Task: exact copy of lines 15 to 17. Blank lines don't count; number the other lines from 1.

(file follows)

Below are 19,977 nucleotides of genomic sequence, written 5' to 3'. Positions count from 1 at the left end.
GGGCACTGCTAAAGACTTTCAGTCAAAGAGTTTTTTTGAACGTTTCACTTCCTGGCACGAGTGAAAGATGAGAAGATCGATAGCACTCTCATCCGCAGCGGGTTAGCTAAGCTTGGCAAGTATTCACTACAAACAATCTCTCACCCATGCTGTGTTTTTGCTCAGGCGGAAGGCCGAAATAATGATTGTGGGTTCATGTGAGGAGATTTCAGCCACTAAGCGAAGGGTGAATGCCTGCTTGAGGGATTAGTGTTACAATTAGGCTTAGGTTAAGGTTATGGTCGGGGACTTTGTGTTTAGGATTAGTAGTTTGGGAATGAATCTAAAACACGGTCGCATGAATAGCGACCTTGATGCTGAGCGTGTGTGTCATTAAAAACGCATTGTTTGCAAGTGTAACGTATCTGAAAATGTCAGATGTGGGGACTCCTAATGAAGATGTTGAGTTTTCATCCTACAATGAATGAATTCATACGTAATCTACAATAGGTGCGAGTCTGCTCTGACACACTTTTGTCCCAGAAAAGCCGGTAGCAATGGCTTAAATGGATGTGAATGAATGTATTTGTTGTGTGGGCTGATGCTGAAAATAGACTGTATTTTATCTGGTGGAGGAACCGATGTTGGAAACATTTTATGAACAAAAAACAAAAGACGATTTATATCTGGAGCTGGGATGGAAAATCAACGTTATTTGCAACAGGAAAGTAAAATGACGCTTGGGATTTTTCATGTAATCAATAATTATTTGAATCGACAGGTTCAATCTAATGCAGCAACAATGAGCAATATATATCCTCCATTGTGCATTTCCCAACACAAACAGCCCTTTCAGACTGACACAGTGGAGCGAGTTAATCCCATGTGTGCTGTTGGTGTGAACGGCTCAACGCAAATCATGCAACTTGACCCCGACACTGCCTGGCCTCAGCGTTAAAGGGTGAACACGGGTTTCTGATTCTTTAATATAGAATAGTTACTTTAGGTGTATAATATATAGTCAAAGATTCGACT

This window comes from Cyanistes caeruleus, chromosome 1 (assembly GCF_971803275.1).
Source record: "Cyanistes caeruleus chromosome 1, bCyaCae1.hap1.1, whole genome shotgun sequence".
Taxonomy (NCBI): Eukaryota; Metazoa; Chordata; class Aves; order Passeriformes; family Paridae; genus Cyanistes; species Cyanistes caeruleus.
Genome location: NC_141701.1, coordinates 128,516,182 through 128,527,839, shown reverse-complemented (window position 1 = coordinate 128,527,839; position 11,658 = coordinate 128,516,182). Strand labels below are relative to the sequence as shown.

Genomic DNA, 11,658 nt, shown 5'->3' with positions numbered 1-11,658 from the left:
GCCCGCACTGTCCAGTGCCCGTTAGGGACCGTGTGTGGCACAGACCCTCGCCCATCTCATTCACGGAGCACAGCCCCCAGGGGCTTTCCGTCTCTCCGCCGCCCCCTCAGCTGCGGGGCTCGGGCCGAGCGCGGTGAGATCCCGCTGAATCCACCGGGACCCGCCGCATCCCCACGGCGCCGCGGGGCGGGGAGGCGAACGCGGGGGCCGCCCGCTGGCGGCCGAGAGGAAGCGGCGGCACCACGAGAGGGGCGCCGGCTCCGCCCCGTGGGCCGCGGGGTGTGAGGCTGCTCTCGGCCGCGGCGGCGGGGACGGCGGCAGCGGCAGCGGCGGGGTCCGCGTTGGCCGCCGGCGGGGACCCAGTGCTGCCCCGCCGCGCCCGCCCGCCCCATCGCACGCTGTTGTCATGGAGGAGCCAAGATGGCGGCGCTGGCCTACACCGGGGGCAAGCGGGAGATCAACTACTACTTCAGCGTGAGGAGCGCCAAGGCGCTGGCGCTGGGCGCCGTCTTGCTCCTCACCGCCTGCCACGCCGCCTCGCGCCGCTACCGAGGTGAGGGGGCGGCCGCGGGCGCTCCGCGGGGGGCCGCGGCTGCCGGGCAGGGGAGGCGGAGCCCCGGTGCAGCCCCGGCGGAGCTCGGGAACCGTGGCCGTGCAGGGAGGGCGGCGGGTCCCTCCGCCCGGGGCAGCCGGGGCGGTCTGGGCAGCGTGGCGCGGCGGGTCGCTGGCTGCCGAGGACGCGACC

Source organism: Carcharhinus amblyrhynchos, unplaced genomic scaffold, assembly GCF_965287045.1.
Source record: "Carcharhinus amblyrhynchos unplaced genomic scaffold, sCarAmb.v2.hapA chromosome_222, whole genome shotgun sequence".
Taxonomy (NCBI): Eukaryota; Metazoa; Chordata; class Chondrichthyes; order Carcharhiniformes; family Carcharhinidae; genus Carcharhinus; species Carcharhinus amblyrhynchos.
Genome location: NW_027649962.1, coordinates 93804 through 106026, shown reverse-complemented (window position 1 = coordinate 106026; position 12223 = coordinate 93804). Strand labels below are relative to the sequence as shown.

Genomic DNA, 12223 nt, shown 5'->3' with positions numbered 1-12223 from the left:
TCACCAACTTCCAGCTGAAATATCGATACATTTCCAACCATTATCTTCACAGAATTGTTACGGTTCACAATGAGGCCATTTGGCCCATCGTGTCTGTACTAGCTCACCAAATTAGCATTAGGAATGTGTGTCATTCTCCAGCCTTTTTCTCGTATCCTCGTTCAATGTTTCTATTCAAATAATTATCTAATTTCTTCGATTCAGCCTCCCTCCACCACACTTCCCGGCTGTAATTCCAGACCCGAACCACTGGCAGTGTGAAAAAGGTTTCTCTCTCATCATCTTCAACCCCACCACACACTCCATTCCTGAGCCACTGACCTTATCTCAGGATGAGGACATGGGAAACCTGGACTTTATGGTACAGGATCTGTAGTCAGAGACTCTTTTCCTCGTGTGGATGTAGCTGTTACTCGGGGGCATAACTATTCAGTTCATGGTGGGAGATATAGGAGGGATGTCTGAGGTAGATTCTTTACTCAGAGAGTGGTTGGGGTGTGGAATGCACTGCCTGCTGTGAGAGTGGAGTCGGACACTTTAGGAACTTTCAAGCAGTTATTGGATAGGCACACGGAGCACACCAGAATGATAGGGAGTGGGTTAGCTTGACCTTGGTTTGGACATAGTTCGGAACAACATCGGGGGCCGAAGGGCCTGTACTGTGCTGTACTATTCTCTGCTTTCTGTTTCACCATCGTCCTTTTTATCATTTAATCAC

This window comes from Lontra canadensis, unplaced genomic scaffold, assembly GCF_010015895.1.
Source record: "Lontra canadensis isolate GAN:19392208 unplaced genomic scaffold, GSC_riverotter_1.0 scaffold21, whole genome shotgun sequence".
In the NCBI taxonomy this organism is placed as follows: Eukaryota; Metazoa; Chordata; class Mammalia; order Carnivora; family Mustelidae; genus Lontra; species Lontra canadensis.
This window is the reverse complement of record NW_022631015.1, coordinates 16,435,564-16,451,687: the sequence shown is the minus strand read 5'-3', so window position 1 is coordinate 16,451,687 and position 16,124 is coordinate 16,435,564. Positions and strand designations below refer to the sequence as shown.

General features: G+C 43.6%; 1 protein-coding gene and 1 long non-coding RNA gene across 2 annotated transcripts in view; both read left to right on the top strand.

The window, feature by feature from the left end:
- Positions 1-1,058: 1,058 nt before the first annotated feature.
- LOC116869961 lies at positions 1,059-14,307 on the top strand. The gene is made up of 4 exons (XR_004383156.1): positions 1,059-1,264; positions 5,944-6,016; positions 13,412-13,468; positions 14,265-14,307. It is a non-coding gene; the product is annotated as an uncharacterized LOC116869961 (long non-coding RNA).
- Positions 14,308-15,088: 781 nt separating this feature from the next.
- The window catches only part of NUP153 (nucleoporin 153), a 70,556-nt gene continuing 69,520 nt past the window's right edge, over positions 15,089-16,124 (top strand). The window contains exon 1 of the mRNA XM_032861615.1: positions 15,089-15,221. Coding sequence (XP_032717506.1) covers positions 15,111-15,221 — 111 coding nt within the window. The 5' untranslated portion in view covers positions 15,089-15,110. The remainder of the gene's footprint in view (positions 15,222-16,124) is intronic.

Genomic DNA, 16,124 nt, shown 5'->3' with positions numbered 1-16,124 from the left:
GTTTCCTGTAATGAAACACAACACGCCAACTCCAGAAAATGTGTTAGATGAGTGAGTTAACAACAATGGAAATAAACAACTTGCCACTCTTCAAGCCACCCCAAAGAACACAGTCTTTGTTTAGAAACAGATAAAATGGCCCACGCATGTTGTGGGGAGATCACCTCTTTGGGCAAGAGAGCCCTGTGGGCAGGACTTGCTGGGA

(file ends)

This window comes from Lontra canadensis, unplaced genomic scaffold, assembly GCF_010015895.1.
Source record: "Lontra canadensis isolate GAN:19392208 unplaced genomic scaffold, GSC_riverotter_1.0 scaffold21, whole genome shotgun sequence".
In the NCBI taxonomy this organism is placed as follows: Eukaryota; Metazoa; Chordata; class Mammalia; order Carnivora; family Mustelidae; genus Lontra; species Lontra canadensis.